How Storage Works on Amazon

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Evaluate your Cloud requirements and successfully migrate your .NET Enterprise Application to the Amazon Web Services Platform using this book and eBook

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by Rob Linton | July 2011 | Enterprise Articles

Amazon Web Services is an Infrastructure as a Service (IaaS) platform in the Cloud, which businesses can take advantage of as their needs demand. The Amazon Cloud provides the enterprise with the flexibility to choose whichever solution is required to solve specific problems, ultimately reducing costs by only paying for what you use.

In this article by Rob Linton, author of Amazon Web Services: Migrate your .NET Enterprise Application to the Amazon Cloud: RAW, we will look at how Amazon manages storage. We will look at the differences between S3 and EBS storage and how to implement both. We will create the storage locations that we will need for our sample application and look at how to implement storage using both the AWS console and the AWS command line.

 

Amazon Web Services: Migrating your .NET Enterprise Application

Amazon Web Services: Migrating your .NET Enterprise Application

Evaluate your Cloud requirements and successfully migrate your .NET Enterprise Application to the Amazon Web Services Platform

        Read more about this book      

(For more resources on this subject, see here.)

Creating a S3 bucket with logging

Logging provides detailed information on who accessed what data in your bucket and when. However, to turn on logging for a bucket, an existing bucket must have already been created to hold the logging information, as this is where AWS stores it. To create a bucket with logging, click on the Create Bucket button in the Buckets sidebar:

How Storage Works on Amazon

This time, however, click on the Set Up Logging button . You will be presented with a dialog that allows you to choose the location for the logging information, as well as the prefix for your logging data:

How Storage Works on Amazon

You will note that we have pointed the logging information back at the original bucket migrate_to_aws_01

Logging information will not appear immediately; however, a file will be created every few minutes depending on activity. The following screenshot shows an example of the files that are created:

How Storage Works on Amazon

Before jumping right into the command-line tools, it should be noted that the AWS Console includes a Java-based multi-file upload utility that allows a maximum size of 300 MB for each file

Using the S3 command-line tools

Unfortunately, Amazon does not provide official command-line tools for S3 similar to the tools they have provided for EC2. However, there is an excellent simple free utility provided at o http://s3.codeplex.com, called S3.exe, that requires no installation and runs without the requirement of third-party packages.

To install the program, just download it from the website and copy it to your C:\AWS folder.

Setting up your credentials with S3.exe

Before we can run S3.exe, we first need to set up our credentials. To do that you will need to get your S3 Access Key and your S3 Secret Access Key from the credentials page of your AWS account. Browse to the following location in your browser, https://aws-portal.amazon.com/gp/aws/developer/account/ index.html?ie=UTF8&action=access-key and scroll down to the Access Credentials section:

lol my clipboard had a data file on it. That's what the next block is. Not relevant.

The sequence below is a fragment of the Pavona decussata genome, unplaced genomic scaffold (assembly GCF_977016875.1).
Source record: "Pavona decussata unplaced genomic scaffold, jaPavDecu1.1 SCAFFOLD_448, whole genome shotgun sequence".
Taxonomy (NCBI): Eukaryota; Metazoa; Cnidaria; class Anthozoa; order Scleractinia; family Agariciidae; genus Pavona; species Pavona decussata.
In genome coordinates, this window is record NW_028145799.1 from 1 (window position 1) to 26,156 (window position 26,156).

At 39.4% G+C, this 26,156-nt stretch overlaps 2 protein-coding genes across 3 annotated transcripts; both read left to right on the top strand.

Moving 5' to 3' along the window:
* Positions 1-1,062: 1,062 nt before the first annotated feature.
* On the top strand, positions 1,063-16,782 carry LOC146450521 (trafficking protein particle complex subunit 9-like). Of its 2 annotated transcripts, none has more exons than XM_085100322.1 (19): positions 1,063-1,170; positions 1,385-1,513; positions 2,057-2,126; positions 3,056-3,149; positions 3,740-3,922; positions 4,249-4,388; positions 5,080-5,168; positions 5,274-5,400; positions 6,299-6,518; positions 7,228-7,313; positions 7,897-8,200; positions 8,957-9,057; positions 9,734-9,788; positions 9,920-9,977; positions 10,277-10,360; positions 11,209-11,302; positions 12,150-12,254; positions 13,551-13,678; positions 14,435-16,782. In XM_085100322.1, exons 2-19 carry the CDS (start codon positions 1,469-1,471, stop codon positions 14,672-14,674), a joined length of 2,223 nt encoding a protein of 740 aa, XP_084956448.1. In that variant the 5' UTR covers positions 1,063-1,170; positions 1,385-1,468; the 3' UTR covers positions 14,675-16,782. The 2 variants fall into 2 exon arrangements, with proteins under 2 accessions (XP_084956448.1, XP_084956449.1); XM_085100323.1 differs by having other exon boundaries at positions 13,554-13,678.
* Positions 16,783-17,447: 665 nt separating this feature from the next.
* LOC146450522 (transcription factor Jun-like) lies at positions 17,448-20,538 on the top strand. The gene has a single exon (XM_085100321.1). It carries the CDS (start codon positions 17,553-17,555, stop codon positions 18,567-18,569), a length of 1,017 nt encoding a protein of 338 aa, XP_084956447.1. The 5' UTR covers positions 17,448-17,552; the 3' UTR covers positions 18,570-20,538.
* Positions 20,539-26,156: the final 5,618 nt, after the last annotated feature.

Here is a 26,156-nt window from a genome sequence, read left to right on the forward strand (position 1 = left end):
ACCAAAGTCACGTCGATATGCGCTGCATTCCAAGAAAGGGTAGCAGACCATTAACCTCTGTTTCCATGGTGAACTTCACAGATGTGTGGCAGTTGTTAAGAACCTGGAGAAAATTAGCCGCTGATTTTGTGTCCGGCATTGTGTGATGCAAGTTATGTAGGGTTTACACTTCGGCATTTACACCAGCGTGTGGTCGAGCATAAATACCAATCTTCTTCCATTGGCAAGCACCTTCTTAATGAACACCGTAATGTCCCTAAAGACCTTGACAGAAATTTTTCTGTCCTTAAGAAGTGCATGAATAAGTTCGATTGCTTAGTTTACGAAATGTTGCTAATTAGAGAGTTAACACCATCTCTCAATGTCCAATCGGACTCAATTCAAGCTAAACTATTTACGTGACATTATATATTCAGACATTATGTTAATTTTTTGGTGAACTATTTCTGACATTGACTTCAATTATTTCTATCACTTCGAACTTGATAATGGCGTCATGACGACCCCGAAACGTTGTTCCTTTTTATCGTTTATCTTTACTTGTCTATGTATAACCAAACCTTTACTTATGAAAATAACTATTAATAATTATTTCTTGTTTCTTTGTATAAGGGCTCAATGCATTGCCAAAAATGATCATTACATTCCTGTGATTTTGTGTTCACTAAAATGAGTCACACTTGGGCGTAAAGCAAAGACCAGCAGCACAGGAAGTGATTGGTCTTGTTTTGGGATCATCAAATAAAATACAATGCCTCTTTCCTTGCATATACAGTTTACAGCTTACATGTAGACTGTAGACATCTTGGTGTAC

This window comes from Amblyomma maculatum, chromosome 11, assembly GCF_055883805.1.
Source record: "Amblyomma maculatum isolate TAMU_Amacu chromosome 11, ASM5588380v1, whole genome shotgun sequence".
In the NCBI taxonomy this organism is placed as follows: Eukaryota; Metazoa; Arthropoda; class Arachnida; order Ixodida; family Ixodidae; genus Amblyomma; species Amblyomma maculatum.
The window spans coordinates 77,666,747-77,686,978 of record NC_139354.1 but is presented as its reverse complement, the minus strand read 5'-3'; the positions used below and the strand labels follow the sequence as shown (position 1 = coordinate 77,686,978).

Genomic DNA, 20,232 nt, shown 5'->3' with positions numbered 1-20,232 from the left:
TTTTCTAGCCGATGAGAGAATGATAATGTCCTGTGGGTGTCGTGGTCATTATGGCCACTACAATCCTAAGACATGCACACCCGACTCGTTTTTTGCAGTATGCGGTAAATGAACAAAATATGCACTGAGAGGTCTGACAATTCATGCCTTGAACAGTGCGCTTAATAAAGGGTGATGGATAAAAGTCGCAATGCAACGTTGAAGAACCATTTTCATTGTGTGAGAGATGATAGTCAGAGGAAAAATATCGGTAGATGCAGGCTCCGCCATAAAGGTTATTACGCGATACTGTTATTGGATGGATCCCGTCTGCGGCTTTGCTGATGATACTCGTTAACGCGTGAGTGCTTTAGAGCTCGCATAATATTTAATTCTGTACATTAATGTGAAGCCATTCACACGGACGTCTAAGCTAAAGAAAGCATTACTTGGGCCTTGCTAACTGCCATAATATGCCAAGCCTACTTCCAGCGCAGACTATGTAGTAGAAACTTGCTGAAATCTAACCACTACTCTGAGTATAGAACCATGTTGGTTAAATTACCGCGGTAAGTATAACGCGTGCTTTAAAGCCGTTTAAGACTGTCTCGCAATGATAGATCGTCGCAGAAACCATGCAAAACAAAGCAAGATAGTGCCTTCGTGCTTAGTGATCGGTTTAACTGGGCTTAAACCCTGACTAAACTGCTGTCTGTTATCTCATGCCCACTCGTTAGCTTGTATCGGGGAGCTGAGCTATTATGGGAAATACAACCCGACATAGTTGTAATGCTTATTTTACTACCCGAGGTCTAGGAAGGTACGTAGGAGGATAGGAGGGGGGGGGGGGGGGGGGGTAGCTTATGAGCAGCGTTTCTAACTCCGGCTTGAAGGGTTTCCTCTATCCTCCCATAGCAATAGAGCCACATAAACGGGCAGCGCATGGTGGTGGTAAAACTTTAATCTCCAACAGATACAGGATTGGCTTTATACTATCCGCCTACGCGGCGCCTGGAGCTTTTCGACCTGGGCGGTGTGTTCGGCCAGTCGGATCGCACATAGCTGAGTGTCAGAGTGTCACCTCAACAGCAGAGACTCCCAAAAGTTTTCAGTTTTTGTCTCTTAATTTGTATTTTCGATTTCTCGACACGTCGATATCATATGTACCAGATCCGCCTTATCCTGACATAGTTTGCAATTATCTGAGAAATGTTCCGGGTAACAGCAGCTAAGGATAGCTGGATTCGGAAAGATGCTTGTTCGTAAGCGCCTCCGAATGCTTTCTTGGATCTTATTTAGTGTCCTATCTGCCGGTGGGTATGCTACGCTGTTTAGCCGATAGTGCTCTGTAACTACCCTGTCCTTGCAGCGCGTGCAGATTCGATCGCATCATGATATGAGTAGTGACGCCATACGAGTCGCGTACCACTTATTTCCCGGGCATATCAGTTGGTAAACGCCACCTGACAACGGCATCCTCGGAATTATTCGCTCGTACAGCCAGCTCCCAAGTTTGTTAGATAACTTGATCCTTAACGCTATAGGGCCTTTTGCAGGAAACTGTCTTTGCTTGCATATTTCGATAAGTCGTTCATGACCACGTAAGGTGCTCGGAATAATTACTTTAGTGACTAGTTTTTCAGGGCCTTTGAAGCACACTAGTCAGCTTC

How Storage Works on Amazon

The Access Key is displayed in this screen; however, to get your Secret Access Key you will need to click on the Show link under the Secret Access Key heading.

Run the following command to set up S3.exe:

C:\AWS>s3 auth AKIAIIJXIP5XC6NW3KTQ
9UpktBlqDroY5C4Q7OnlF1pNXtK332TslYFsWy9R

How Storage Works on Amazon

To check that the tool has been installed correctly, run the s3 list command:

C:\AWS>s3 list

You should get the following result:

How Storage Works on Amazon

Copying files to S3 using S3.exe

First, create a file called myfile.txt in the C:\AWS directory.

To copy this file to an S3 bucket that you own, use the following command:

c:\AWS>s3 put migrate_to_aws_02 myfile.txt

How Storage Works on Amazon

This command copies the file to the migrate_to_aws_02 bucket with the default permissions of full control for the owner.

You will need to refresh the AWS Console to see the file listed.

(Move the mouse over the image to enlarge it.)

Uploading larger files to AWS can be problematic, as any network connectivity issues during the upload will terminate the upload. To upload larger files, use the following syntax:

C:\AWS>s3 put migrate_to_aws_02/mybigfile/ mybigfile.txt /big

How Storage Works on Amazon

This breaks the upload into small chunks, which can be reversed when getting the file back again.

If you run the same command again, you will note that no chunks are uploaded. This is because S3.exe does not upload a chunk again if the checksum matches.

Retrieving files from S3 using S3.exe

Retrieving files from S3 is the reverse of copying files up to S3.

To get a single file back use:

C:\AWS>s3 get migrate_to_aws_02/myfile.txt

To get our big file back again use:

C:\AWS>s3 get migrate_to_aws_02/mybigfile/mybigfile.txt /big

How Storage Works on Amazon

The S3.exe command automatically recombines our large file chunks back into a single file.

Importing and exporting large amounts of data in and out of S3

Because S3 lives in the cloud within Amazon's data centers, it may be costly and time consuming to transfer large amounts of data to and from Amazon's data center to your own data center. An example of a large file transfer may be a large database backup file that you may wish to migrate from your own data center to AWS.